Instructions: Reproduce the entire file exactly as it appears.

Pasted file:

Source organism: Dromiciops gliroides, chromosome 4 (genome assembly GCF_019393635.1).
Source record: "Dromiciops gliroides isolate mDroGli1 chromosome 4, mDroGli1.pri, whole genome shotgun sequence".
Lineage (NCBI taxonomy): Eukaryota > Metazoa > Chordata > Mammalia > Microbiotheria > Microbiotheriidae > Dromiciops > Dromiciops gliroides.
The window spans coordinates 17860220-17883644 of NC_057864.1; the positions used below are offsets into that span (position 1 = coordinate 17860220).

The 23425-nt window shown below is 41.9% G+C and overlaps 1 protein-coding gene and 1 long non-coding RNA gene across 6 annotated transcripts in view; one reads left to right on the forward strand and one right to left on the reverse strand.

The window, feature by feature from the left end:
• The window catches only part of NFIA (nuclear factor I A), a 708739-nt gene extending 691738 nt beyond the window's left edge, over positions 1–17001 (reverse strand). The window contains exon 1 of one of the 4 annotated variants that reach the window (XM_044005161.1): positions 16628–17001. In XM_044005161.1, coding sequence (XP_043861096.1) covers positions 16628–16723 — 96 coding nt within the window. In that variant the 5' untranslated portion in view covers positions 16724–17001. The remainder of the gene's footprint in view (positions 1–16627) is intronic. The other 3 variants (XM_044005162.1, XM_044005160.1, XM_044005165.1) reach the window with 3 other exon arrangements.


Source organism: Dromiciops gliroides, chromosome 4 (genome assembly GCF_019393635.1).
Source record: "Dromiciops gliroides isolate mDroGli1 chromosome 4, mDroGli1.pri, whole genome shotgun sequence".
Lineage (NCBI taxonomy): Eukaryota > Metazoa > Chordata > Mammalia > Microbiotheria > Microbiotheriidae > Dromiciops > Dromiciops gliroides.
The window spans coordinates 17860220-17883644 of NC_057864.1; the positions used below are offsets into that span (position 1 = coordinate 17860220).

The 23425-nt window shown below is 41.9% G+C and overlaps 1 protein-coding gene and 1 long non-coding RNA gene across 6 annotated transcripts in view; one reads left to right on the forward strand and one right to left on the reverse strand.

The window, feature by feature from the left end:
• The window catches only part of NFIA (nuclear factor I A), a 708739-nt gene extending 691738 nt beyond the window's left edge, over positions 1–17001 (reverse strand). The window contains exon 1 of one of the 4 annotated variants that reach the window (XM_044005161.1): positions 16628–17001. In XM_044005161.1, coding sequence (XP_043861096.1) covers positions 16628–16723 — 96 coding nt within the window. In that variant the 5' untranslated portion in view covers positions 16724–17001. The remainder of the gene's footprint in view (positions 1–16627) is intronic. The other 3 variants (XM_044005162.1, XM_044005160.1, XM_044005165.1) reach the window with 3 other exon arrangements.